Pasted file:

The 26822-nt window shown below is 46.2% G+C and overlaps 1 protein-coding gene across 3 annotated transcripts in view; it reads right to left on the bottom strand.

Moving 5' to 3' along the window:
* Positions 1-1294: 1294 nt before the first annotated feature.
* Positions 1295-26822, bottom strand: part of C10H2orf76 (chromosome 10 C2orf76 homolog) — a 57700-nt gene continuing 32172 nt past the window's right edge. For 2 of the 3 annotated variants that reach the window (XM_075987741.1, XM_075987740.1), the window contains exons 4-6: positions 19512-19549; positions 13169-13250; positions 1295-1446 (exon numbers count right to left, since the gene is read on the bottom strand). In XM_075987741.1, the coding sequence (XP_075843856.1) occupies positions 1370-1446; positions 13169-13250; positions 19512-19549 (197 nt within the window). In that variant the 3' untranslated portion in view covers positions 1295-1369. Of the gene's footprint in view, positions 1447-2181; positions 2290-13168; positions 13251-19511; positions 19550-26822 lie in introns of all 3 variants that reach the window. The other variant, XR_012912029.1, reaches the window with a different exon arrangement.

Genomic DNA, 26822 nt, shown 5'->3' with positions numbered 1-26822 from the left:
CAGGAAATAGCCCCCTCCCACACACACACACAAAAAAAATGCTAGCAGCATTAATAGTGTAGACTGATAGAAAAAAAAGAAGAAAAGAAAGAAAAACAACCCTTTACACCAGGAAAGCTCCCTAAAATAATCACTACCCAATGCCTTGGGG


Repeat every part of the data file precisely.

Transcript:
The 26822-nt window shown below is 46.2% G+C and overlaps 1 protein-coding gene across 3 annotated transcripts in view; it reads right to left on the bottom strand.

Moving 5' to 3' along the window:
* Positions 1-1294: 1294 nt before the first annotated feature.
* Positions 1295-26822, bottom strand: part of C10H2orf76 (chromosome 10 C2orf76 homolog) — a 57700-nt gene continuing 32172 nt past the window's right edge. For 2 of the 3 annotated variants that reach the window (XM_075987741.1, XM_075987740.1), the window contains exons 4-6: positions 19512-19549; positions 13169-13250; positions 1295-1446 (exon numbers count right to left, since the gene is read on the bottom strand). In XM_075987741.1, the coding sequence (XP_075843856.1) occupies positions 1370-1446; positions 13169-13250; positions 19512-19549 (197 nt within the window). In that variant the 3' untranslated portion in view covers positions 1295-1369. Of the gene's footprint in view, positions 1447-2181; positions 2290-13168; positions 13251-19511; positions 19550-26822 lie in introns of all 3 variants that reach the window. The other variant, XR_012912029.1, reaches the window with a different exon arrangement.

Genomic DNA, 26822 nt, shown 5'->3' with positions numbered 1-26822 from the left:
CAGGAAATAGCCCCCTCCCACACACACACACAAAAAAAATGCTAGCAGCATTAATAGTGTAGACTGATAGAAAAAAAAGAAGAAAAGAAAGAAAAACAACCCTTTACACCAGGAAAGCTCCCTAAAATAATCACTACCCAATGCCTTGGGG